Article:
After several debates, endless amounts of media coverage, and lots of controversy, it seems as though the 2020 presidential debate has come to an end. Joe Biden has been declared the winner.
We have not seen vote totals for an incumbent or party candidate ever in the history of the United States. Social media has played a major role in elections since the 2008 election when the party candidates began to target social media sites as a way to engage with potential voters and to spread their campaign messages.
Although Biden has been declared the winner, the election results didn’t come out until after election day. The results took longer this year because of how many mail in ballots there were, due to COVID-19. Around 65 million ballots were mailed in.
At the very least, state and local governments were encouraging voters to register for mail-in ballots and vote by mail so that way exposure was limited among individuals. Throughout the fall, we saw an increased number of cases throughout the nation, so to help curb the spread, government officials provided opportunities for voters to participate in democracy without having to show up in-person. As states are responsible for conducting elections, each government had established policies and procedures that potential voters and previous voters had to follow. Voting by mail has been in use for decades for various groups within the nation and I am sure that it will continue to be an option for voters in future elections.
Biden’s victory wasn’t always set in stone though, for a while Trump was leading in states like Virginia and Pennsylvania. Biden was able to flip those states though.
For this election, for Vice President Biden to win those states was important on his pathway to being confirmed by the Electoral College and the Congress as President-Elect. Since there were increased registrations for both parties in various states and the increased interest led to many conversations, both civil and hostile, political commentators and pundits could only speculate which candidate would receive the most votes. Pennsylvania was a state that had flipped from being a solid win for Democratic Party candidates to the Republican party in 2016. Before 2016, Pennsylvania had not voted for a Republican presidential candidate since 1988. The bigger story one might argue is the closeness of the presidential race in states like Arizona, Georgia, and Texas. Just like Pennsylvania was for the Democrats, these three states were solid Republican Party wins in previous elections. It speaks to the different organizational activities, party outreach efforts, and changing demographics that are altering the political leanings of a state. As more voters participate in the democratic process, it will require more extensive campaigning by the major parties and the party candidates to ensure that every vote is a vote for their platform and message.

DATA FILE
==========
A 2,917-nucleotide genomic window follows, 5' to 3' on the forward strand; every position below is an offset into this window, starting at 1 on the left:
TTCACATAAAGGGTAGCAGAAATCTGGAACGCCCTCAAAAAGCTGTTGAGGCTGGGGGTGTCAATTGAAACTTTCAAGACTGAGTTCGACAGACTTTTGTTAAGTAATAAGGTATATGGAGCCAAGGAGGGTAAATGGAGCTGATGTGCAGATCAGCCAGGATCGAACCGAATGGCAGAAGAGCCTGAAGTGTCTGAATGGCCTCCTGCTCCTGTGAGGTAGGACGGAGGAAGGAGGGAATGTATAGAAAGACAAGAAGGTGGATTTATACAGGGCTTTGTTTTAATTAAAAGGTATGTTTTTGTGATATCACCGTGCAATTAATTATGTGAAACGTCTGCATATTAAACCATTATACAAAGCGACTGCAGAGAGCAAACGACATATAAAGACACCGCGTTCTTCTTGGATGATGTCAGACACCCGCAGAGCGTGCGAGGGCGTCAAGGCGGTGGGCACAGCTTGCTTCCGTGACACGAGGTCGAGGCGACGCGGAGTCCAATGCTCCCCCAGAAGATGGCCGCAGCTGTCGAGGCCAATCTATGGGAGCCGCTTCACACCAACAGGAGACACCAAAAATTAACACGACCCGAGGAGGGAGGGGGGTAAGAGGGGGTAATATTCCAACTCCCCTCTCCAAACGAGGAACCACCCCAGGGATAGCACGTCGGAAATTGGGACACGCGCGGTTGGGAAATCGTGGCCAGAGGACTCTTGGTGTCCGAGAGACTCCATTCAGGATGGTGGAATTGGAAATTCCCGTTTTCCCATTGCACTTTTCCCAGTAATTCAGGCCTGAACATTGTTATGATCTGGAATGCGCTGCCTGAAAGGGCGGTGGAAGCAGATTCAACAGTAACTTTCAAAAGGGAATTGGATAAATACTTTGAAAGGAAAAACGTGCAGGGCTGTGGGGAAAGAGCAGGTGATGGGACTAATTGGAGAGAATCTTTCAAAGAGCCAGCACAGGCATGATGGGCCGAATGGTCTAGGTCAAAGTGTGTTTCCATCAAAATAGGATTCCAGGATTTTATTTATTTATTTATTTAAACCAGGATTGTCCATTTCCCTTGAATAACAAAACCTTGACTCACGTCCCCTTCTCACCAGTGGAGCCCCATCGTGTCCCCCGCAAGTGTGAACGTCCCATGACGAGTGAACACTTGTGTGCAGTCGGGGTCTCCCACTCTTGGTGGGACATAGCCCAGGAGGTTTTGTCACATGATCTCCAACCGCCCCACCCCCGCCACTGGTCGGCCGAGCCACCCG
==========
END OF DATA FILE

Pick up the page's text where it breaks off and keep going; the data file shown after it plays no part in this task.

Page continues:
In order to win the election, the candidates had to secure 270 electoral college votes. Trump ended with 232 electoral votes, and Biden ended with 290.
The Electoral College is actually how we elect the President in the United States. During the Constitutional Convention, there was a belief among some of the delegates that a direct election of the President by the people would lead to disaster as voters would be easily swayed by the passions of the majority or would select a candidate that may not have the best qualities to serve as chief executive of the nation. Instead, the Electoral College was established to provide for the democratic participation of voters but also to protect the integrity of the election. Each state is allocated a number of electors equal to the number of Representatives and Senators in their state (3 are also allocated for D.C.)
When voters go to the polls, they seemingly cast their ballot for their chosen candidate, when in reality they are voting for electors.
Although there may still be ballots that need counted, the US has spoken, it seems as though Biden will be the 46th president.